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Old 06-15-2020, 03:00 PM
 
Location: San Antonio/Houston/Tricity
42,175 posts, read 60,990,009 times
Reputation: 98882

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Quote:
Originally Posted by FrankAce View Post
I read that it's not good to cook with boiled tap water. So I decided not to use tap water to make instant mashed potatoes. However, I've come across a dilemma regarding cooking spaghetti. I don't know if I could use bottled water to make a pot of spaghetti because too much water is required.

Is the tap water heavily contaminated where you live? Or maybe you have rusted, corroded pipes in your home?
Other than that I don't see any reason not to use tap water to cook. When you're cooking, it boils, no? All minor contaminants will be deactivated.
Now, just for a great taste - I don't drink tap water or make drinks with it, but that's just my personal preference. Most people drink it directly from the tap and not many complain.
The water used in restaurants and bars (except you order bottled ) is a tap water too. But in most cases that bottled water (except stated it's coming from somewhere else) it's nothing else but a tap water - just perhaps little filtered and bottled. Hope you know that.

If you fear your tap water so much, why don't you use water filter? Portable (like Britta) or whole house system.

https://www.nycfoodpolicy.org/10-fac...rinking-water/
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Old 06-15-2020, 03:10 PM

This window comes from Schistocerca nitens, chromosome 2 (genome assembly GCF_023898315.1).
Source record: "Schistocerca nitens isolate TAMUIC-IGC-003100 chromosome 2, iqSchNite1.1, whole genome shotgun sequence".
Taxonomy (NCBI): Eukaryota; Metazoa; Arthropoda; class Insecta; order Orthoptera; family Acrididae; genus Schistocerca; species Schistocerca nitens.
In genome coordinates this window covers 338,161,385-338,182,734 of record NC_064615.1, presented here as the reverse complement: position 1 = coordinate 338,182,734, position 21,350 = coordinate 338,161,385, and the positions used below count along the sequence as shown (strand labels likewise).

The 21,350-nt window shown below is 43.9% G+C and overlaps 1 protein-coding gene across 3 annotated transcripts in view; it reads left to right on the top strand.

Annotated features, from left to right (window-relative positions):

Location: San Antonio/Houston/Tricity
42,175 posts, read 60,990,009 times
Reputation: 98882
From OP's posting history I "assume" he lives in NYC. Therefore please read my link ^^^
I understand his concerns but not sure what to think. There are many very conflicting statements on the net:
https://www1.nyc.gov/site/greenyc/ta...tap-water.page
https://patch.com/new-york/new-york-...ng-water-study
https://www.thrillist.com/lifestyle/...s-quality-test
https://tappwater.co/us/can-you-drink-nyc-tap-water/
etc....
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Old 06-15-2020, 03:17 PM
 
9,682 posts, read 3,643,358 times
Reputation: 22223
I would think that if your water is generally considered safe, tap water is fine.


That said, if you live in Flint Michigan, DON'T use the tap water.
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Old 06-15-2020, 03:44 PM
 
Location: Alabama!
5,897 posts, read 16,429,582 times
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We have excellent quality tap water. I do not hesitate to use it for cooking OR drinking....unboiled.
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Old 06-15-2020, 03:46 PM
Status: "Daring to hope" (set 25 days ago)
 
Location: Coastal New Jersey
62,992 posts, read 59,808,037 times
Reputation: 75934
Quote:
Originally Posted by Parnassia View Post
Wait...what do you mean?